We have now produced phase II management plan document which detailed all the required specifications and standards expected to successfully complete the new planting scheme to the highest standard. A longer-term maintenance plan has also been produced which outlines all appropriate measures to ensure the successful establishment of newly planted woodland and on-going management of associated habitats such as wildflower meadows and hedgerows.

Coppice Areas 7,8 and 9. 

These areas were planted as a commercially viable woodland to augment and complement the existing area of commercially managed woodland in Shitterton Wood and Kites Hill.  

The first area of coppice was planted as hazel and sweet chestnut to complement the existing area of hazel coppice located in Piddle wood. Both the hazel and sweet chestnut were planted at a high density of 5000 stems per hectare. This included the planting of multiple tree species in intimate or regular mixtures to add resilience to the overall scheme. 

We’ve recently added some additional tracks and carried out renovation and maintenance on others.This included grading and re-seeding all the tracks that become rutted during the planting operations.The track leading from Kites Hill down into the newly planted areas was also graded to help provide continuity of access between Mays Wood and Kites Hill.

Grassland and Wildflower Meadow

All grassland areas and wildflower meadows were cut at least once during the year, with wildflower arisings taken from the site, this is to maximise environmental benefits and maintain a healthy wildflower assemblage.

Wildflower Grassland Area

On the margins of the wildflower area or on transition with planted areas, grass cutting will take place on a rotational basis to ensure that the grassland retains a buffer around the margins to retain areas that can act as wildlife refuges.

Maintenance of the Public Rights of Way and internal tracks.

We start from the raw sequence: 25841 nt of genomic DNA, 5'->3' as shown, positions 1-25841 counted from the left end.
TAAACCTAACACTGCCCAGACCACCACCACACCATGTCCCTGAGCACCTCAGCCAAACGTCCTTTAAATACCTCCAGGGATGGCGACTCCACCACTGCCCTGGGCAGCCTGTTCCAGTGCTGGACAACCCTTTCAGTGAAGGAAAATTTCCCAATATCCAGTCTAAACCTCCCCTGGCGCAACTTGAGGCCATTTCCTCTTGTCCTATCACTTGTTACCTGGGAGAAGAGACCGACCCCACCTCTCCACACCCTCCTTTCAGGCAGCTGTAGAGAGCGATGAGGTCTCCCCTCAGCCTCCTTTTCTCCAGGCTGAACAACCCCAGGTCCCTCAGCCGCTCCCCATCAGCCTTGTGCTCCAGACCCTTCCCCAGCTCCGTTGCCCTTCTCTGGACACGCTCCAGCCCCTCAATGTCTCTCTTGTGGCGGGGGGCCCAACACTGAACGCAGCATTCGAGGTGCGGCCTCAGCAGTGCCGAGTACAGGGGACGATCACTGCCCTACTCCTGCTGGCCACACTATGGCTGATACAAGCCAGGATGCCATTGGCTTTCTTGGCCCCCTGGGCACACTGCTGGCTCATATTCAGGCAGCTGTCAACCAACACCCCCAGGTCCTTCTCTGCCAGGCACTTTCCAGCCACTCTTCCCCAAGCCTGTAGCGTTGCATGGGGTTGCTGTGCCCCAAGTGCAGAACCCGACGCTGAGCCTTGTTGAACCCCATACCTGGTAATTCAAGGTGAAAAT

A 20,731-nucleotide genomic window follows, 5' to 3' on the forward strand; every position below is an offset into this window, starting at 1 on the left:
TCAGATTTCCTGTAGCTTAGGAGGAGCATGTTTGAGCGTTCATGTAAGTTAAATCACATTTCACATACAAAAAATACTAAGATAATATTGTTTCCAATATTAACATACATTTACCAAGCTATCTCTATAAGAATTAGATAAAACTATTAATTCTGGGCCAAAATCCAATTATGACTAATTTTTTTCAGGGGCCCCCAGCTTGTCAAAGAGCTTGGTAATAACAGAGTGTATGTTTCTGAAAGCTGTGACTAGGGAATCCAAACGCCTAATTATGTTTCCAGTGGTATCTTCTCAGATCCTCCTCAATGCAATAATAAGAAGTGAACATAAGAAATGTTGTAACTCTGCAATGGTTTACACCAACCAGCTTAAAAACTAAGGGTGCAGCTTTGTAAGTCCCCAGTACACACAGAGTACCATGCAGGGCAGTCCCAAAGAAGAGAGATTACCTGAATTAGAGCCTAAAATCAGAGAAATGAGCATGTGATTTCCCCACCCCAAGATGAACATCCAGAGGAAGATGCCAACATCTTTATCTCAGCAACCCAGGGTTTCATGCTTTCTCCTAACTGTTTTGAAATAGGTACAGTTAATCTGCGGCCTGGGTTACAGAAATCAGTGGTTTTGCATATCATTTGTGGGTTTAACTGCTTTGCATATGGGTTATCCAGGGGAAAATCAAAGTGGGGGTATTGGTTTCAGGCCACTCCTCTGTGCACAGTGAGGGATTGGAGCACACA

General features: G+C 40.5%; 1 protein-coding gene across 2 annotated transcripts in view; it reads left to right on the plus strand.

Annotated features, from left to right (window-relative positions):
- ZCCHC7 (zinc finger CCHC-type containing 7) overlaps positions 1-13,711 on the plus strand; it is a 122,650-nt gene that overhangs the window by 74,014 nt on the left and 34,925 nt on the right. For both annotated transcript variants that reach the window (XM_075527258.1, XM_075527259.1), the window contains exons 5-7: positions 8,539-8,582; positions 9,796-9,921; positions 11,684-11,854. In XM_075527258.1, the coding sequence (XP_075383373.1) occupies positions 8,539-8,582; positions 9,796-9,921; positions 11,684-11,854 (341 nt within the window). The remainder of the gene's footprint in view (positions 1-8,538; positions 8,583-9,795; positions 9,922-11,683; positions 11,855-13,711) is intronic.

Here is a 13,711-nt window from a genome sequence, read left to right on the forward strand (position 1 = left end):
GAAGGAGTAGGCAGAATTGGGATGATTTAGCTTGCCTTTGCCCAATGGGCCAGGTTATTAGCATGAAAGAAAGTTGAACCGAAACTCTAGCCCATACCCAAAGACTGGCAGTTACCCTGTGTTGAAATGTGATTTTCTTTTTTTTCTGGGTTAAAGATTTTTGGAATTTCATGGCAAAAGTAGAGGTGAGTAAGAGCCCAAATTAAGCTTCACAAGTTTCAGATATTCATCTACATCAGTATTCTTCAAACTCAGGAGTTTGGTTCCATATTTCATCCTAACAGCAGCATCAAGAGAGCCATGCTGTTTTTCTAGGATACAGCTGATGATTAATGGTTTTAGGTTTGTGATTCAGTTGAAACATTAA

Throughout the year, all tracks, footpaths, and bridleways have been cut to ensure the general public have access throughout the entire community woodland site and to provide good vehicular access within the commercial woodland plantation. We have also fitted fire beaters across the Community Woodland and coppiced areas. We carried out routine maintenance and general repairs to fences and gates.

Fences and Gates 

We carried out routine maintenance and general repairs to fences and gates and new fencing and gate works were undertaken. Amazingly, over 1400m of fencing has been erected and two new vehicle gates have been installed. This was an extensive task that the team did well to complete on time, but whilst on a roll, they decided to erect a new post and wire fence to renew the boundary between the commercial woodland planting area.

Wildlife Monitoring

<Sadly, our wildlife monitoring programme has a mixed start after our camera traps were stolen. Not to be deterred we have begun to monitor deer and badger populations throughout the woodland in line with our ecological report and plans. We plan to significantly increase the number of species we are monitoring throughout 2016 to establish a baseline for the site. This will allow us to closely analyse the benefits to flora and fauna as May’s Wood evolves from baron former agricultural land in the coming years.

News and updates on our May’s Wood project will be published on the website throughout the year.

 

Picture credit: Linda Lamon 2015